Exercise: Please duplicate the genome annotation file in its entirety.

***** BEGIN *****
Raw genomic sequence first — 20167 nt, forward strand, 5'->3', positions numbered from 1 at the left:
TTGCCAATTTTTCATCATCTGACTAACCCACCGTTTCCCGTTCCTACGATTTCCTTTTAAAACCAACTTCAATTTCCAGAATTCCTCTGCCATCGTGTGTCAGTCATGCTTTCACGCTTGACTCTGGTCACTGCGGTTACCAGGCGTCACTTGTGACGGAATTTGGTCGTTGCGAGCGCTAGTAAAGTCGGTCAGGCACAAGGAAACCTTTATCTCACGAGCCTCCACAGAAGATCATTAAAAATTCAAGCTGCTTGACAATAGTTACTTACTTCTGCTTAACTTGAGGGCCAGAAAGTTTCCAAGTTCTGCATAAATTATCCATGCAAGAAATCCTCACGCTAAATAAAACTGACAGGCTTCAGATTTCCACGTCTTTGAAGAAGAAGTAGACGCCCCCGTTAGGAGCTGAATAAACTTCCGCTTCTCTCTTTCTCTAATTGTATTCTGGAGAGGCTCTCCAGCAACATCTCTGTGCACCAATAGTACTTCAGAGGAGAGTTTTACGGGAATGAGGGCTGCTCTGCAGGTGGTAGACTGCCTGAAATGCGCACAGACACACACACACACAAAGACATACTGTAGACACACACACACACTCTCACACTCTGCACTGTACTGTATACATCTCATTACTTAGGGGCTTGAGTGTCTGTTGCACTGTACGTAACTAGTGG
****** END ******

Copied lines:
Raw genomic sequence first — 20167 nt, forward strand, 5'->3', positions numbered from 1 at the left:
TTGCCAATTTTTCATCATCTGACTAACCCACCGTTTCCCGTTCCTACGATTTCCTTTTAAAACCAACTTCAATTTCCAGAATTCCTCTGCCATCGTGTGTCAGTCATGCTTTCACGCTTGACTCTGGTCACTGCGGTTACCAGGCGTCACTTGTGACGGAATTTGGTCGTTGCGAGCGCTAGTAAAGTCGGTCAGGCACAAGGAAACCTTTATCTCACGAGCCTCCACAGAAGATCATTAAAAATTCAAGCTGCTTGACAATAGTTACTTACTTCTGCTTAACTTGAGGGCCAGAAAGTTTCCAAGTTCTGCATAAATTATCCATGCAAGAAATCCTCACGCTAAATAAAACTGACAGGCTTCAGATTTCCACGTCTTTGAAGAAGAAGTAGACGCCCCCGTTAGGAGCTGAATAAACTTCCGCTTCTCTCTTTCTCTAATTGTATTCTGGAGAGGCTCTCCAGCAACATCTCTGTGCACCAATAGTACTTCAGAGGAGAGTTTTACGGGAATGAGGGCTGCTCTGCAGGTGGTAGACTGCCTGAAATGCGCACAGACACACACACACACAAAGACATACTGTAGACACACACACACACTCTCACACTCTGCACTGTACTGTATACATCTCATTACTTAGGGGCTTGAGTGTCTGTTGCACTGTACGTAACTAGTGG